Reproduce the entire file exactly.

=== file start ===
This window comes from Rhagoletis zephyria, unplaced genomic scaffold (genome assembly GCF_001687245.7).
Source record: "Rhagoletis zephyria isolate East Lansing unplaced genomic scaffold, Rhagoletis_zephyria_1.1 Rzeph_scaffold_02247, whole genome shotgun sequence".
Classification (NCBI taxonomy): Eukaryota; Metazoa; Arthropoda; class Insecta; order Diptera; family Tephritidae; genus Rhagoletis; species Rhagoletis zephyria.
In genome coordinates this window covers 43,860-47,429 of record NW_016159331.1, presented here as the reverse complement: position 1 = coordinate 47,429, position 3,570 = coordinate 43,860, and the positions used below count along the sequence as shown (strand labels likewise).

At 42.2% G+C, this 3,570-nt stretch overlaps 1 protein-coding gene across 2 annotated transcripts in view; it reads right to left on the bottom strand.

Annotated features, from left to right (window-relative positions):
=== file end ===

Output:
This window comes from Rhagoletis zephyria, unplaced genomic scaffold (genome assembly GCF_001687245.7).
Source record: "Rhagoletis zephyria isolate East Lansing unplaced genomic scaffold, Rhagoletis_zephyria_1.1 Rzeph_scaffold_02247, whole genome shotgun sequence".
Classification (NCBI taxonomy): Eukaryota; Metazoa; Arthropoda; class Insecta; order Diptera; family Tephritidae; genus Rhagoletis; species Rhagoletis zephyria.
In genome coordinates this window covers 43,860-47,429 of record NW_016159331.1, presented here as the reverse complement: position 1 = coordinate 47,429, position 3,570 = coordinate 43,860, and the positions used below count along the sequence as shown (strand labels likewise).

At 42.2% G+C, this 3,570-nt stretch overlaps 1 protein-coding gene across 2 annotated transcripts in view; it reads right to left on the bottom strand.

Annotated features, from left to right (window-relative positions):